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Thread: Posh Accents

  1. #1
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    Default Posh Accents

    Hello,

    My husband and I would like to move to New Zealand. We're middle-aged. I've called myself poshlady as a joke, but we're not terribly posh. We're very down to earth really, but we speak with rather posh English accents. Received pronunciation wasn't our choice, but it's how our parents spoke and how everyone at our schools spoke. I'm concerned that speaking in this way would be held against us in New Zealand. Would there be any negative consequences for people in New Zealand with 'posh' English accents?

  2. #2
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    Not in my experience. It makes you more recognisable as a 'POM' but the worst I've had on that score is good-natured ribbing. More commonly people have said complementary things about my (slightly) posh accent. It's more what you say than how you say it.

  3. #3
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    There's no real class distinction from what I've seen (where we live) & been told (by Kiwis) so I don't think you would come up against any problems at all. I can now tell a few differences in Kiwi accents but generally I feel they are all the same & can't really tell a posh one from anyone else, maybe that's the people I'm mixing with

  4. #4
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    I wouldn't worry, you'd soon pick up some of the local phrases. So, good as gold, eh?

  5. #5
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    Even I have been accused of having a 'posh' accent, which I don't. Led me to believe that they consider all remotely British sounding accents posh..

    But even so, haven't really had any problems with that. I have been told once at work though that swearing in a posh accent is still swearing...

    Daniela

  6. #6
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    There are (were?) older Kiwis with posh accents....a mark of education and reverence for England. My 90 year old Aunt (now in a rest home in Napier) has a posh accent but she was my favorite in spite of it. She made us sit up straight and chew each mouthful of food 32 times too.

  7. #7
    Manks's Avatar
    Manks is offline Serial procrastinator and general busybody
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    Most Kiwis wouldn't be able to spot a "posh" accent from a Manc, such as myself. Much like we are generally unable to distinguish regional American accents (barring the Southern States of course!). For most Brits, telling a Kiwi from an Aussie is an impossibility! At first at least.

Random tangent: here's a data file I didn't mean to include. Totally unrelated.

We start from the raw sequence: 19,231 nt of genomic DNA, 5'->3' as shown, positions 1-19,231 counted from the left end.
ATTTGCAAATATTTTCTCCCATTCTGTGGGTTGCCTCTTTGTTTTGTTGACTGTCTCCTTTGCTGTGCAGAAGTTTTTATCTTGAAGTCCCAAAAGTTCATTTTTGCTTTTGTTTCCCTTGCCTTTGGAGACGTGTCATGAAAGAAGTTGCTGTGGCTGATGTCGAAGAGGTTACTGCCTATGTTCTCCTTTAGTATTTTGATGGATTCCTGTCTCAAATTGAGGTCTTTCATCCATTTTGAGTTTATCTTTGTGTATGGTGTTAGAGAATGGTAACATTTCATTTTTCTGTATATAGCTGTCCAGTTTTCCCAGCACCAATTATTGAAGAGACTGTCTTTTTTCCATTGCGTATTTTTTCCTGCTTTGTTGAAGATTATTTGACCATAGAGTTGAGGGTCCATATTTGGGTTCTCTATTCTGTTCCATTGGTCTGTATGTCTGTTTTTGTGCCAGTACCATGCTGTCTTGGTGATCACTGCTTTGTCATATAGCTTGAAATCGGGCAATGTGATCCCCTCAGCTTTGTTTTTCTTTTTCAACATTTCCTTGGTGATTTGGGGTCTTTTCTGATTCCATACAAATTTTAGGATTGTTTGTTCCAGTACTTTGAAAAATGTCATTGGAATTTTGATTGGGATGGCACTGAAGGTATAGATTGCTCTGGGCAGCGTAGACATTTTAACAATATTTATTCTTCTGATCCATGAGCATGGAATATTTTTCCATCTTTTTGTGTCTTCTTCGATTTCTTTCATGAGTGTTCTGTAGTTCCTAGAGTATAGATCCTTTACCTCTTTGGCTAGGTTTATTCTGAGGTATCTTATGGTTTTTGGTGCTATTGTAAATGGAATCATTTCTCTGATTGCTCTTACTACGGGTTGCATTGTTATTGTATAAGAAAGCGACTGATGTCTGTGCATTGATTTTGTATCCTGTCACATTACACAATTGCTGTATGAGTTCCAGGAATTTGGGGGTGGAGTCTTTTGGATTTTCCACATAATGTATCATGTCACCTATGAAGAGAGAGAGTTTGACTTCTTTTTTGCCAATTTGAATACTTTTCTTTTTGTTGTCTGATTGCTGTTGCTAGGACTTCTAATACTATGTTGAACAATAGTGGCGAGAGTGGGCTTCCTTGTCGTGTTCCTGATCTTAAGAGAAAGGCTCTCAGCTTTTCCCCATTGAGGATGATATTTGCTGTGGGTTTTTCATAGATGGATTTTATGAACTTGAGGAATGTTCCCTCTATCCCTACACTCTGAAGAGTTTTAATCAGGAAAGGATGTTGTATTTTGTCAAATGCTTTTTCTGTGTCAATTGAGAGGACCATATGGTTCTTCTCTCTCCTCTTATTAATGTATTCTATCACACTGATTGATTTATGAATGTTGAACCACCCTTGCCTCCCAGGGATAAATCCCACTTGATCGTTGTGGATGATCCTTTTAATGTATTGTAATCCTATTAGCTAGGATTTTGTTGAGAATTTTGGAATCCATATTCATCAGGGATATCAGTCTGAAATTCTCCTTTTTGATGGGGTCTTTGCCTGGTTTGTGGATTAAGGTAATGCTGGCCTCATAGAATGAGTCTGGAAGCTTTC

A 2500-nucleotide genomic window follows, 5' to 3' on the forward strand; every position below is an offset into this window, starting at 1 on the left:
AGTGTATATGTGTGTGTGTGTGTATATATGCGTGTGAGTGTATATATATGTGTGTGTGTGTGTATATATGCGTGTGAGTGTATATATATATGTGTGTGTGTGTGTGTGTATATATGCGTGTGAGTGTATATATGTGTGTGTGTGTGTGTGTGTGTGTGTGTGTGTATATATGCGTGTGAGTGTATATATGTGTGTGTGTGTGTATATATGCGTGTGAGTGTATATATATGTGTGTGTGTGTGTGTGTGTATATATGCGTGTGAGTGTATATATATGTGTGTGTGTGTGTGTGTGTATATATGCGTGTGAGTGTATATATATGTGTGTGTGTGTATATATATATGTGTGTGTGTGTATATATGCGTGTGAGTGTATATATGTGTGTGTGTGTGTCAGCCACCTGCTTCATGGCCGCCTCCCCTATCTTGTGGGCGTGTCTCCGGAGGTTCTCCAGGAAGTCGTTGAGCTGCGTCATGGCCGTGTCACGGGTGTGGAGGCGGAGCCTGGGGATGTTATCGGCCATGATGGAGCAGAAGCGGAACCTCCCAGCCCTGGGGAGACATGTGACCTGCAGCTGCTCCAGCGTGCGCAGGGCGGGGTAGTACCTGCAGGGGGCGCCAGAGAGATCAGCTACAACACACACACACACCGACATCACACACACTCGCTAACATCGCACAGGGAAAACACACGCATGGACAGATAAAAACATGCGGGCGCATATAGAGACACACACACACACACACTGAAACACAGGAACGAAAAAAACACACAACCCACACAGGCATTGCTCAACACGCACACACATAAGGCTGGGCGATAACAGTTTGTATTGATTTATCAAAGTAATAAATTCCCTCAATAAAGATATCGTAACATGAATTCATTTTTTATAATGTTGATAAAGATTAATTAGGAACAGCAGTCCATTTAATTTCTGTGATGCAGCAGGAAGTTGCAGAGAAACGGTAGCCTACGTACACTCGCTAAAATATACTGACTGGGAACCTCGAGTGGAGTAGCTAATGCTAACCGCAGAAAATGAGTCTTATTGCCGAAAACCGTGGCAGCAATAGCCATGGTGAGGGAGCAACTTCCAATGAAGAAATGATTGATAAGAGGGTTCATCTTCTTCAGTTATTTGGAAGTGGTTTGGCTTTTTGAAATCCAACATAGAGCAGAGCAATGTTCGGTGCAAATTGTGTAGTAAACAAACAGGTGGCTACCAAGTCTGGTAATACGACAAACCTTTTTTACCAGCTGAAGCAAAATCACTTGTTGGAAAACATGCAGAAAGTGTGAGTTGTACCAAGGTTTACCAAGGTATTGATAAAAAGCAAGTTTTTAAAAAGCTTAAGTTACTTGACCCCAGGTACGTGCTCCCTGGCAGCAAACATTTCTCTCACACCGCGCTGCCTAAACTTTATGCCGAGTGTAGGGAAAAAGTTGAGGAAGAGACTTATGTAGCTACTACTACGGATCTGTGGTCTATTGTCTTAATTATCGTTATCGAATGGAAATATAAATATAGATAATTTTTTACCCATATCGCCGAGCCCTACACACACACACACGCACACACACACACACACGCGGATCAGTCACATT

So I wouldn't worry about being singled out at all. There are that many Poms over here that you just fit right in to the crowd! I will admit that nowadays, I don't even register if the person I'm talking to is a Brit or a Kiwi. Unless I stop and think about it, and listen to them closely. At the end of the day, I'm just talking to someone. Their country of origin usually has no influence over our interaction.

  8. #8
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    In my experience, the only issue you are likely to have is the occasional rip-off merchant trying to 'Pom Price'. I have found this seems to occur more with people who have a posh or southern English accent (but not London accent) than people with a northern accent. But as with all immigrants, you'll be fine once you find people, services etc that you can trust. NZ is more of an egalitarian society than the UK, so other than the above, most people you come across won't give a two hoots about your accent.

  9. #9
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    Hello and welcome.

    We're in just the same situation as you, regarding accents. We've met with hardly anything but positive attitudes in NZ, I'm happy to say. There was the odd try-on about Pom prices as mentioned just above, but with our son around who knew the territory, or others of the Kiwi family, that wasn't a problem - in early days, if you need to make a big purchase, ask a Kiwi neighbour or workmate to speak to make the appointment, and/or to go along with you. And you'll find you yourselves soon lose all reserve about challenging prices anywhere and everywhere, since bargaining is normal, and expected.

  10. #10
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    A posh English accent is pretty similar to a posh Kiwi one but there aren't many proper older posh Kiwis about. I met one a few years back and after about quarter of an hour I made the *massive* faux pas of asking when she'd left England. Oops. She still lived in the family homestead complete with servants quarters, but alas, no servants.

    You'll be fine- bet the Brits are more snotty about it than the Kiwis.

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